My Friday Reads included a chart showing “where Americans get their news and who they trust for information.” What made it interesting was the obvious partisans — Breitbart, Fox News, and MSNBC — were trusted the least; but what was also interesting was how much people trusted media sources believed to be more objective, like the PBS, the BBC, and at the top of the list, the Weather Channel.
I was surprised about some of the pushback to TWC and weather forecasters in general. It’s a probabilistic exercise but has objectively improved over the past few decades, especially when involving extreme risk events. Regardless, this gives us an opportunity to discuss a particular form of bias: the tendency to overstate low-probability, negative outcomes.
I suspect people intuitively grasp the downside of things more easily than the upside. Risk aversion is well understood – imagine the survivability of those who usually ignore existential threats to themselves versus those who do not. We imagine the risk-embracing subgroup has their genes exit the pool due to – whoops! – self-inflicted mortality versus those who do not ignore risks.1
This discussion sent me hunting for a chart (above) I recalled from (then LPL’s) Jeff Kleintop. It shows some of the more popular “threats” to the market that were going to derail the bull market. I hasten to add that the S&P500 was 67% lower – about 1500 back then versus ~4500 today.
Kleintop pointed to a study by Texas A&M that found when the Weather Channel forecasted a 20% chance of precipitation for the same day, precipitation occurred only 5.5% of the time.
The lesson for us: “The well-known bias of weather forecasters to exaggerate fears of negative, low-probability outcomes, such as the likelihood and amount of snowfall, also often appears in the forecasts of non-weather-related issues.”
It is not a stretch to apply this to general investor fears: Recession, war, rate hikes, currency issues, societal collapse, even nuclear Armageddon.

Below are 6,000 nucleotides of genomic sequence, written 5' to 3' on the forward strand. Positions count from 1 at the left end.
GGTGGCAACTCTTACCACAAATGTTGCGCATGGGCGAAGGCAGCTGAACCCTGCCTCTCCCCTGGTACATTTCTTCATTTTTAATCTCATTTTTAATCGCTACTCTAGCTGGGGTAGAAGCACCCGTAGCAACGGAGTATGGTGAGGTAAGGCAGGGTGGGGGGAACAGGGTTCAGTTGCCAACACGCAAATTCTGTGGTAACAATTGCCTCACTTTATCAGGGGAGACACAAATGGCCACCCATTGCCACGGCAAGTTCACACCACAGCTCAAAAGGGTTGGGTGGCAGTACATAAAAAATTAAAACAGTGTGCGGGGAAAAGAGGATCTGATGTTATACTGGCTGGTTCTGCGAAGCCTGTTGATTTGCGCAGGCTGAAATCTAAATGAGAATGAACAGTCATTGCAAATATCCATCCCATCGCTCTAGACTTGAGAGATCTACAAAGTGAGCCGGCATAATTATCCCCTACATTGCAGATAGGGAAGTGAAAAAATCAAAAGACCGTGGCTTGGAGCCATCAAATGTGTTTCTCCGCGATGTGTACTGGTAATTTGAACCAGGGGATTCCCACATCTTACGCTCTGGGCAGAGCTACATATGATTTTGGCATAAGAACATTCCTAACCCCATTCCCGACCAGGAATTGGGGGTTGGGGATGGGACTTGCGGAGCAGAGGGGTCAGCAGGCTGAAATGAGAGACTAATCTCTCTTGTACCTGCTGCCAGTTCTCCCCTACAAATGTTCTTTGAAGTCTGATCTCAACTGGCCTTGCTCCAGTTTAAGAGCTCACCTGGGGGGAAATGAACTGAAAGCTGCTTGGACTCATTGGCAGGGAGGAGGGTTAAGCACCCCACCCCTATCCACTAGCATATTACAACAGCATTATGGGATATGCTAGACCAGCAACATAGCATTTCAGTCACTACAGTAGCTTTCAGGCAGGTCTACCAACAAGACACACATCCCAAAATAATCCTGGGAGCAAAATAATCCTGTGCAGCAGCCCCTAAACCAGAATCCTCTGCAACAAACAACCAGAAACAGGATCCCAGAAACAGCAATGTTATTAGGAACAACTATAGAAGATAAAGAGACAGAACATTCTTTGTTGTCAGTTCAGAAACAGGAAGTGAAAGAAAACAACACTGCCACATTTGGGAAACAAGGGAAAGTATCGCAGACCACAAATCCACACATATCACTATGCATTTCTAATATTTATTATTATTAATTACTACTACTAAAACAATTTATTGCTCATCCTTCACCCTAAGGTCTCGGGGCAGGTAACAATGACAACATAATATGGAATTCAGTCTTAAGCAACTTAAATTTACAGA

This is not to suggest that we should ignore the “unknown unknowns;” rather, we should recognize that Black Swan events are exceedingly rare. Even negative cyclical events — far less rare but still infrequent — tend to get exaggerated.
This is relevant as headlines today are presently dominated by recession chatter, structural inflation, and even fears of stagflation. These are negative, low probability, high impact events; the study Kleintoop cited suggests we tend to overestimate their likelihood of occurrence. Hence, they get disproportionate media coverage and tend to take up residence in investors’ heads.
The pernicious impact on investor psychology of these exaggerated forecasts is yet another reminder that forecasts are worse than a waste of investor time.
War Impacts Stocks Less than You Think (March 2, 2022)
How We Experience Time, Inflation Edition (November 10, 2021)
Misunderstanding Narratives: The Hero’s Journey (September 22, 2021)
What If EVERYTHING Is Narrative? (June 21, 2021)
There Are Always Reasons to Sell (Batnick, June 10, 2020)
Negative, Low-Probability Outcomes Are Consistently Exaggerated
by Jeff Kleintop,
LPL Financial Nov 30, 2013
UPDATE: April 11, 2022 5:38pm
The original piece is no longer posted at LPL but a mirror of Jeff Kleintop’s commentary is at Business Insider: Negative, Low-Probability Outcomes Are Consistently Exaggerated.
1. We could easily create an opposite scenario: A risk-averse group of cavemen who don’t want to attack a mammoth might starve that winter, whereas the next cave over that tries and succeeds has both meat and fur to get them through the winter. Sure, the risk-embracing group lose a few members in the attack, but the community overall does better.
The Narrative Fallacy is easy to overlook when crafting these stories hypothesizing some prior event. We should always be aware of this when we create stories explaining evolutionary psychology…